Turns out waking up at 4am on a Saturday off the back of 50 hour working week feels about as good as it should. Coffee can’t go down fast enough and it seems I can’t move fast enough because at 4.45am, when I am supposed to be out the door en route to my 5.10am train, I’m still not dressed and my hair is a fright wig.
Loitering on the corner of my street, bathed in a glow from the street lights and wearing a trench coat, I feel vaguely like I’m in a bad noir film. A cab comes at the 11th hour, moments after I have befriended the idea of power walking to the station. I continue the noir theme by flagging it down with my trench-coated arm and slipping into it under the cover of 5am darkness.
In the cab, I realise I have left my book on my bedside table. Four hours on a train cannot be spent any other way than reading. I buy a Nick Hornby at the station, in record time, throwing money at the kasse. My train is waiting on the platform and I stag leap on. Belgium, here I come.
Fucking Deutschebahn (I am officially German now, because I am familiar with the world’s most efficient country’s dirty secret; the inefficiency of their rail system). My train doesn’t leave, due to technical difficulties and I’m turfed out. I run for the 6.14am to Duisburg and, once the heating kicks in, fall asleep on it.
From Duisburg to Koeln, I pounce on the snack lady and relieve her of the last coffee on her tray. It tastes like a boot and is as strong as smack to the head with a concrete slab. My eyes go from slits to slightly bigger slits.
Running significantly behind my printed schedule courtesy of Fucking Deutschebahn, I am wildly guessing when trains will depart and arrive at my various connections. On Koeln station I risk it and sidestep into a café to order my third coffee for the day. It’s just on 8.30am.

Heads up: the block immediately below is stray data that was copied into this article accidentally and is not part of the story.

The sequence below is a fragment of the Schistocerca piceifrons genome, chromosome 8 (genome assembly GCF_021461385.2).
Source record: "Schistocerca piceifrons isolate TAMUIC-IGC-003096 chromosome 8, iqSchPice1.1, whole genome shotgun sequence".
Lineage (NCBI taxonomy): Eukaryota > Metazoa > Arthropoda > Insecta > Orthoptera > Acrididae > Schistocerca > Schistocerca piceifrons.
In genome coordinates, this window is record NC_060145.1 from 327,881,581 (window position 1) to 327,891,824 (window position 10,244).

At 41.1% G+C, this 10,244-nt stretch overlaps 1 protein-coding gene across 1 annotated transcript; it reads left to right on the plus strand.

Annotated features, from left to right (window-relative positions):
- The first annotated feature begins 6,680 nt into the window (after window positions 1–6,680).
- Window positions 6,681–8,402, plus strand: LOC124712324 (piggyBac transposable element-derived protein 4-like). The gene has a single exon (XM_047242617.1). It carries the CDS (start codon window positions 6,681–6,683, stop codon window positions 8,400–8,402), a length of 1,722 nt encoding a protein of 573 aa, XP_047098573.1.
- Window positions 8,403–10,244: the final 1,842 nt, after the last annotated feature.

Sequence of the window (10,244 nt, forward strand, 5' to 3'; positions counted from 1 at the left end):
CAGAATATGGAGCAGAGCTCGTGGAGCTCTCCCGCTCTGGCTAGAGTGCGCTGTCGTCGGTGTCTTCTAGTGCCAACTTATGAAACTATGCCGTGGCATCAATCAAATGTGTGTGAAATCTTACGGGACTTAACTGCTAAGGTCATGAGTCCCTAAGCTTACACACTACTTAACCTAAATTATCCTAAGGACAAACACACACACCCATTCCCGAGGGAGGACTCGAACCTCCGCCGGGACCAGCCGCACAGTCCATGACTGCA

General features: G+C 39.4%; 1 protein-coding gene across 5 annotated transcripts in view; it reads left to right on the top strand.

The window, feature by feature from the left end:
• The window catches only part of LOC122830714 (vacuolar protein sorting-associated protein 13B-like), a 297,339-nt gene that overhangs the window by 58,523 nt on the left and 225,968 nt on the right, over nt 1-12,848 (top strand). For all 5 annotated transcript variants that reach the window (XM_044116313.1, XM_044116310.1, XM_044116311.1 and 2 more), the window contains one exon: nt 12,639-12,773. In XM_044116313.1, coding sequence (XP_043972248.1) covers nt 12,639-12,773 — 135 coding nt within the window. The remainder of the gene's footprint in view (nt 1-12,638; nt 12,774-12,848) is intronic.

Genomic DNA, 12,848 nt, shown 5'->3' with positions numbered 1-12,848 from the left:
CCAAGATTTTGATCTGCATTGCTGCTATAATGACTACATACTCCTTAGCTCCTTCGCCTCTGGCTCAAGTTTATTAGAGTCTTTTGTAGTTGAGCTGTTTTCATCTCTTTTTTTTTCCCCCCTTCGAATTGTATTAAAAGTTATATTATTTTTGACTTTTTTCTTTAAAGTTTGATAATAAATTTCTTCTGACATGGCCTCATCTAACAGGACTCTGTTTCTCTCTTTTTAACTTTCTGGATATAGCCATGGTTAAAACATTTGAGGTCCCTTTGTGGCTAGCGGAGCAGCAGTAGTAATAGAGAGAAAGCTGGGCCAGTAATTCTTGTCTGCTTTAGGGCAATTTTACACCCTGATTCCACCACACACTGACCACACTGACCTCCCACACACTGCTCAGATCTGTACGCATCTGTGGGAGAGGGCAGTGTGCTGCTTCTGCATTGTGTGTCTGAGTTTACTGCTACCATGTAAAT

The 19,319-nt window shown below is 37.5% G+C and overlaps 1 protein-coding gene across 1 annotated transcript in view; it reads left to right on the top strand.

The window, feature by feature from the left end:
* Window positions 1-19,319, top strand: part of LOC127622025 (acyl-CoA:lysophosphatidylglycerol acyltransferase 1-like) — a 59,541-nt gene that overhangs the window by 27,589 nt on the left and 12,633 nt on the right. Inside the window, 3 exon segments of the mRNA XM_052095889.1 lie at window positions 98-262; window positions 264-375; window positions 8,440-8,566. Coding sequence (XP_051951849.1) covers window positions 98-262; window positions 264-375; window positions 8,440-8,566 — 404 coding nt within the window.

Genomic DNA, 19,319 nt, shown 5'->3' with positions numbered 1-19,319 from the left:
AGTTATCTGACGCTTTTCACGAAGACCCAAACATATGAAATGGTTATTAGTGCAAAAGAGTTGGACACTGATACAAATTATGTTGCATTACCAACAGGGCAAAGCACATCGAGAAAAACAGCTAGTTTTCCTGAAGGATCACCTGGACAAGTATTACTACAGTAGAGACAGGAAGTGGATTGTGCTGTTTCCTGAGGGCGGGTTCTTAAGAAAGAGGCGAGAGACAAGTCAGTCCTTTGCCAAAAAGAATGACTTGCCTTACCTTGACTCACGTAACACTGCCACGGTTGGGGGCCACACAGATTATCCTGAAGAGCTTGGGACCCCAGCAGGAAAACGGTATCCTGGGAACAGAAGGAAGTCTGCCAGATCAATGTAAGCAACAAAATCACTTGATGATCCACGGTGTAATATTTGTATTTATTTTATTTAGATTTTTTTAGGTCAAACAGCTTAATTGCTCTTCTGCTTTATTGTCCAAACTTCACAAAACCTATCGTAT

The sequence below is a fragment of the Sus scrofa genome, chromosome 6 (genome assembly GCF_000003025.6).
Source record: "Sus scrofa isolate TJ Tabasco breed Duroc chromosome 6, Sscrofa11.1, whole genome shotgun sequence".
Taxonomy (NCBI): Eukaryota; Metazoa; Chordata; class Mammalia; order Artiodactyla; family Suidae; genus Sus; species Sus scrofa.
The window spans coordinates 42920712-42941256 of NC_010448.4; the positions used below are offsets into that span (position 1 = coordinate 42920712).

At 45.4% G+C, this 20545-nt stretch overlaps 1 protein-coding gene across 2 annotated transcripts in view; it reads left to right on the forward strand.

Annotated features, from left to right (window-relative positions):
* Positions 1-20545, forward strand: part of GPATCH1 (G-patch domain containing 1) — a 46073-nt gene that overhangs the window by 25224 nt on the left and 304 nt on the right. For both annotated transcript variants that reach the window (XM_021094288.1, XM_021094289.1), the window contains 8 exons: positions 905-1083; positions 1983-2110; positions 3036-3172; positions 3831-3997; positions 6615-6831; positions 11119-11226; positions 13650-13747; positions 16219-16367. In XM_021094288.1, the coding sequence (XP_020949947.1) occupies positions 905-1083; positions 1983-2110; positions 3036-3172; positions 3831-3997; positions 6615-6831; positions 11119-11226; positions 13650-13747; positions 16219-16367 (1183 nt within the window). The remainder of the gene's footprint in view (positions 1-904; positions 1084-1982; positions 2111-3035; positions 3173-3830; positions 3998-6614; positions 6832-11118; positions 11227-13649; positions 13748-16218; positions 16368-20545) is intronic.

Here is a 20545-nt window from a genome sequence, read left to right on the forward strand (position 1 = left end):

On my final train for the morning, I loiter in the luggage storage for a while, as I don’t have a reservation for this particular train – I had a reservation for the one that left before it – and now feel less noir, more Christie-esque. I think it’s the trench. A Thalys ticket man with an impressive moustache says I can take any free seat and suggests a cosy compartment away from the riff raff. Thank. You. I sit with Nick Hornby and watch Germany become Belgium through the window. Later I will be joined by two men who will then make a return appearance in the evening at the pub I will find myself dancing in. Moustache Thalys man also joins us, although not in the pub, and tries to guess what city in Australia I am from, despite the fact I am holding a book over my face. Oddly, he goes for Perth.
On Brussels station, amidst a sea of French accents and big-city grit, I find Tammy and we embrace like long lost lovers. She warns me Brussels has not exceeded any expectations she may or may not have had and that it’s grey. Very grey. We hop on a train that looks like something out of a 1980s movie set in New York and listen to the dulcet tones of a mobile busking accordion player, who maintains extended, awkward eye contact with a fellow commuter, as if daring him not to toss him a few euros compensation.